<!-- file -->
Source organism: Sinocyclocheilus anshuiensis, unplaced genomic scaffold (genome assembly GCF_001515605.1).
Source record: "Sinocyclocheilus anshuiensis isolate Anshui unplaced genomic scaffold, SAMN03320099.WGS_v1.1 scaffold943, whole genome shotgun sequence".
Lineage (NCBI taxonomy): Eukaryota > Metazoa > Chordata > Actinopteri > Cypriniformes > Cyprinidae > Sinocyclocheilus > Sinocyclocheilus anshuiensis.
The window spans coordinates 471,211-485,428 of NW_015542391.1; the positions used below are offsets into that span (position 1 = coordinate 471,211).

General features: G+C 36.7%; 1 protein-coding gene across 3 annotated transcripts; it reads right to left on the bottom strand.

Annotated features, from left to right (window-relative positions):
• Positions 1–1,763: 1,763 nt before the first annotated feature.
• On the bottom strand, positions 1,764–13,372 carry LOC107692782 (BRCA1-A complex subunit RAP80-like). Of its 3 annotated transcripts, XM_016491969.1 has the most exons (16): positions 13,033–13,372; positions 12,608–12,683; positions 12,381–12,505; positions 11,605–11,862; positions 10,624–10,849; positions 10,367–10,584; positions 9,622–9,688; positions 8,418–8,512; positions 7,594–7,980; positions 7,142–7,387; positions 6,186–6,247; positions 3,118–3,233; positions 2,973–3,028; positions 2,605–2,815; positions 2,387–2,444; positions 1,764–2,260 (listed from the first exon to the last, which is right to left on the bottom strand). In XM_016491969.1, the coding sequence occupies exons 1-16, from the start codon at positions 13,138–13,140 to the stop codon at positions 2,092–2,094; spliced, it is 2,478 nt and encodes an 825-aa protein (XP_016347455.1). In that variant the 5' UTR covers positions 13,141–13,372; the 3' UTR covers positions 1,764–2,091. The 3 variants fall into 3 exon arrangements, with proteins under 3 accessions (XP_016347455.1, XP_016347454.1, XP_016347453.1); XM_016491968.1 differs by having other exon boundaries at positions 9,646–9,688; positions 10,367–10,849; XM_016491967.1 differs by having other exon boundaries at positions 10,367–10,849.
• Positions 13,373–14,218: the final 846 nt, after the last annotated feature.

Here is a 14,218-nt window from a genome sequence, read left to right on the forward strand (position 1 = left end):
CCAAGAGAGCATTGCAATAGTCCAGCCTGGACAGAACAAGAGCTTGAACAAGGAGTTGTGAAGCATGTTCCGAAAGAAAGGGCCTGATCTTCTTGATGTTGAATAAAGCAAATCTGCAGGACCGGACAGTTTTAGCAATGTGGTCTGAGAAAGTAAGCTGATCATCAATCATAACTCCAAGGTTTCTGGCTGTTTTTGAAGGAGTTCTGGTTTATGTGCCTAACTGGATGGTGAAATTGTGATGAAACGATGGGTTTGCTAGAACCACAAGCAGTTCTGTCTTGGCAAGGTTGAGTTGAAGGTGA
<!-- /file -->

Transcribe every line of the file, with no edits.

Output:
Source organism: Sinocyclocheilus anshuiensis, unplaced genomic scaffold (genome assembly GCF_001515605.1).
Source record: "Sinocyclocheilus anshuiensis isolate Anshui unplaced genomic scaffold, SAMN03320099.WGS_v1.1 scaffold943, whole genome shotgun sequence".
Lineage (NCBI taxonomy): Eukaryota > Metazoa > Chordata > Actinopteri > Cypriniformes > Cyprinidae > Sinocyclocheilus > Sinocyclocheilus anshuiensis.
The window spans coordinates 471,211-485,428 of NW_015542391.1; the positions used below are offsets into that span (position 1 = coordinate 471,211).

General features: G+C 36.7%; 1 protein-coding gene across 3 annotated transcripts; it reads right to left on the bottom strand.

Annotated features, from left to right (window-relative positions):
• Positions 1–1,763: 1,763 nt before the first annotated feature.
• On the bottom strand, positions 1,764–13,372 carry LOC107692782 (BRCA1-A complex subunit RAP80-like). Of its 3 annotated transcripts, XM_016491969.1 has the most exons (16): positions 13,033–13,372; positions 12,608–12,683; positions 12,381–12,505; positions 11,605–11,862; positions 10,624–10,849; positions 10,367–10,584; positions 9,622–9,688; positions 8,418–8,512; positions 7,594–7,980; positions 7,142–7,387; positions 6,186–6,247; positions 3,118–3,233; positions 2,973–3,028; positions 2,605–2,815; positions 2,387–2,444; positions 1,764–2,260 (listed from the first exon to the last, which is right to left on the bottom strand). In XM_016491969.1, the coding sequence occupies exons 1-16, from the start codon at positions 13,138–13,140 to the stop codon at positions 2,092–2,094; spliced, it is 2,478 nt and encodes an 825-aa protein (XP_016347455.1). In that variant the 5' UTR covers positions 13,141–13,372; the 3' UTR covers positions 1,764–2,091. The 3 variants fall into 3 exon arrangements, with proteins under 3 accessions (XP_016347455.1, XP_016347454.1, XP_016347453.1); XM_016491968.1 differs by having other exon boundaries at positions 9,646–9,688; positions 10,367–10,849; XM_016491967.1 differs by having other exon boundaries at positions 10,367–10,849.
• Positions 13,373–14,218: the final 846 nt, after the last annotated feature.

Here is a 14,218-nt window from a genome sequence, read left to right on the forward strand (position 1 = left end):
CCAAGAGAGCATTGCAATAGTCCAGCCTGGACAGAACAAGAGCTTGAACAAGGAGTTGTGAAGCATGTTCCGAAAGAAAGGGCCTGATCTTCTTGATGTTGAATAAAGCAAATCTGCAGGACCGGACAGTTTTAGCAATGTGGTCTGAGAAAGTAAGCTGATCATCAATCATAACTCCAAGGTTTCTGGCTGTTTTTGAAGGAGTTCTGGTTTATGTGCCTAACTGGATGGTGAAATTGTGATGAAACGATGGGTTTGCTAGAACCACAAGCAGTTCTGTCTTGGCAAGGTTGAGTTGAAGGTGA